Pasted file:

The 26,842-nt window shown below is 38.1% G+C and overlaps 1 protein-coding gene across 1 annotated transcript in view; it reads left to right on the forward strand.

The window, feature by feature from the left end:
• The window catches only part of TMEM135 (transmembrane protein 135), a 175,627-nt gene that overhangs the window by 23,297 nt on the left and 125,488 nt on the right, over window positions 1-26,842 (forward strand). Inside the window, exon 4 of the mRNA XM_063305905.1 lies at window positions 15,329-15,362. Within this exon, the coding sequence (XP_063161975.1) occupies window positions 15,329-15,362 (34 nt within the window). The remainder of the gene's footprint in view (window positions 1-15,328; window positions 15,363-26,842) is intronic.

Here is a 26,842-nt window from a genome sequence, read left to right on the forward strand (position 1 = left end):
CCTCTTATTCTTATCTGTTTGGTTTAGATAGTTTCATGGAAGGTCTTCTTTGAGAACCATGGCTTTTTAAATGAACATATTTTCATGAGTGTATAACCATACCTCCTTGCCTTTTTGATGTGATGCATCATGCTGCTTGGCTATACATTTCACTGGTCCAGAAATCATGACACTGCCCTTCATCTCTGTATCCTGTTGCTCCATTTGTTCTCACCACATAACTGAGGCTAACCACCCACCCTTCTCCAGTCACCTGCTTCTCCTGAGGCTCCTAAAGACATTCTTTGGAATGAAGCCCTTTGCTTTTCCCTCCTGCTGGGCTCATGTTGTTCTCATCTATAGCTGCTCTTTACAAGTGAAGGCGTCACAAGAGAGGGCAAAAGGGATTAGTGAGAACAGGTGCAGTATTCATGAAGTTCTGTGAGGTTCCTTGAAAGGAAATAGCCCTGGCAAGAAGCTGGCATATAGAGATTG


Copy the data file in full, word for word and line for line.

The 26,842-nt window shown below is 38.1% G+C and overlaps 1 protein-coding gene across 1 annotated transcript in view; it reads left to right on the forward strand.

The window, feature by feature from the left end:
• The window catches only part of TMEM135 (transmembrane protein 135), a 175,627-nt gene that overhangs the window by 23,297 nt on the left and 125,488 nt on the right, over window positions 1-26,842 (forward strand). Inside the window, exon 4 of the mRNA XM_063305905.1 lies at window positions 15,329-15,362. Within this exon, the coding sequence (XP_063161975.1) occupies window positions 15,329-15,362 (34 nt within the window). The remainder of the gene's footprint in view (window positions 1-15,328; window positions 15,363-26,842) is intronic.

Here is a 26,842-nt window from a genome sequence, read left to right on the forward strand (position 1 = left end):
CCTCTTATTCTTATCTGTTTGGTTTAGATAGTTTCATGGAAGGTCTTCTTTGAGAACCATGGCTTTTTAAATGAACATATTTTCATGAGTGTATAACCATACCTCCTTGCCTTTTTGATGTGATGCATCATGCTGCTTGGCTATACATTTCACTGGTCCAGAAATCATGACACTGCCCTTCATCTCTGTATCCTGTTGCTCCATTTGTTCTCACCACATAACTGAGGCTAACCACCCACCCTTCTCCAGTCACCTGCTTCTCCTGAGGCTCCTAAAGACATTCTTTGGAATGAAGCCCTTTGCTTTTCCCTCCTGCTGGGCTCATGTTGTTCTCATCTATAGCTGCTCTTTACAAGTGAAGGCGTCACAAGAGAGGGCAAAAGGGATTAGTGAGAACAGGTGCAGTATTCATGAAGTTCTGTGAGGTTCCTTGAAAGGAAATAGCCCTGGCAAGAAGCTGGCATATAGAGATTG